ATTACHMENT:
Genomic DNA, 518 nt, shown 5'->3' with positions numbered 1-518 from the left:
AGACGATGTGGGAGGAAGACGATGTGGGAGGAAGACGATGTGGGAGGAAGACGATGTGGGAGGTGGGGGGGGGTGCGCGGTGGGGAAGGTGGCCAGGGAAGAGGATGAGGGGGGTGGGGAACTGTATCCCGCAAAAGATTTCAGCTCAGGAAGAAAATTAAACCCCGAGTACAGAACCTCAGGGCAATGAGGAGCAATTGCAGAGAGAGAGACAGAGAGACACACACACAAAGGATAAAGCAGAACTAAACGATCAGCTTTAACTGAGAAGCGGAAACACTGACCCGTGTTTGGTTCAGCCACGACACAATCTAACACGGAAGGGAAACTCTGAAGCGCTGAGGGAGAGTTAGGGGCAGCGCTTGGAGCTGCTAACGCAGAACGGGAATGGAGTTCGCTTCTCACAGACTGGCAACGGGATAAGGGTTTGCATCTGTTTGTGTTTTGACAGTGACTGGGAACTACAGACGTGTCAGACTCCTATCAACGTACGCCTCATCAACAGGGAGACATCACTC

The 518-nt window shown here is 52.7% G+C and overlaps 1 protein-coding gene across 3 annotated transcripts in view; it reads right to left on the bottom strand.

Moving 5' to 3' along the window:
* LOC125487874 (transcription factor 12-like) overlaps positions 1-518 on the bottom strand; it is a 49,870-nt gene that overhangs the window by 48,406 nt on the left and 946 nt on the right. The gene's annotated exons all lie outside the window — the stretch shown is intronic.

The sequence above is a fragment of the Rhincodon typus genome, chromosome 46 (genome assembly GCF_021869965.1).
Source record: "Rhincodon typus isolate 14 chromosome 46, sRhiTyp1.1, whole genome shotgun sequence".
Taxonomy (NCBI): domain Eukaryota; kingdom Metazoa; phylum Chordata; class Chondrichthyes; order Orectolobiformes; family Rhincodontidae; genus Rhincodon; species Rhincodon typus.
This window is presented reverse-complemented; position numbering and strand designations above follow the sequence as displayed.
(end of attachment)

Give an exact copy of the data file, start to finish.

Genomic DNA, 518 nt, shown 5'->3' with positions numbered 1-518 from the left:
AGACGATGTGGGAGGAAGACGATGTGGGAGGAAGACGATGTGGGAGGAAGACGATGTGGGAGGTGGGGGGGGGTGCGCGGTGGGGAAGGTGGCCAGGGAAGAGGATGAGGGGGGTGGGGAACTGTATCCCGCAAAAGATTTCAGCTCAGGAAGAAAATTAAACCCCGAGTACAGAACCTCAGGGCAATGAGGAGCAATTGCAGAGAGAGAGACAGAGAGACACACACACAAAGGATAAAGCAGAACTAAACGATCAGCTTTAACTGAGAAGCGGAAACACTGACCCGTGTTTGGTTCAGCCACGACACAATCTAACACGGAAGGGAAACTCTGAAGCGCTGAGGGAGAGTTAGGGGCAGCGCTTGGAGCTGCTAACGCAGAACGGGAATGGAGTTCGCTTCTCACAGACTGGCAACGGGATAAGGGTTTGCATCTGTTTGTGTTTTGACAGTGACTGGGAACTACAGACGTGTCAGACTCCTATCAACGTACGCCTCATCAACAGGGAGACATCACTC

The 518-nt window shown here is 52.7% G+C and overlaps 1 protein-coding gene across 3 annotated transcripts in view; it reads right to left on the bottom strand.

Moving 5' to 3' along the window:
* LOC125487874 (transcription factor 12-like) overlaps positions 1-518 on the bottom strand; it is a 49,870-nt gene that overhangs the window by 48,406 nt on the left and 946 nt on the right. The gene's annotated exons all lie outside the window — the stretch shown is intronic.

The sequence above is a fragment of the Rhincodon typus genome, chromosome 46 (genome assembly GCF_021869965.1).
Source record: "Rhincodon typus isolate 14 chromosome 46, sRhiTyp1.1, whole genome shotgun sequence".
Taxonomy (NCBI): domain Eukaryota; kingdom Metazoa; phylum Chordata; class Chondrichthyes; order Orectolobiformes; family Rhincodontidae; genus Rhincodon; species Rhincodon typus.
This window is presented reverse-complemented; position numbering and strand designations above follow the sequence as displayed.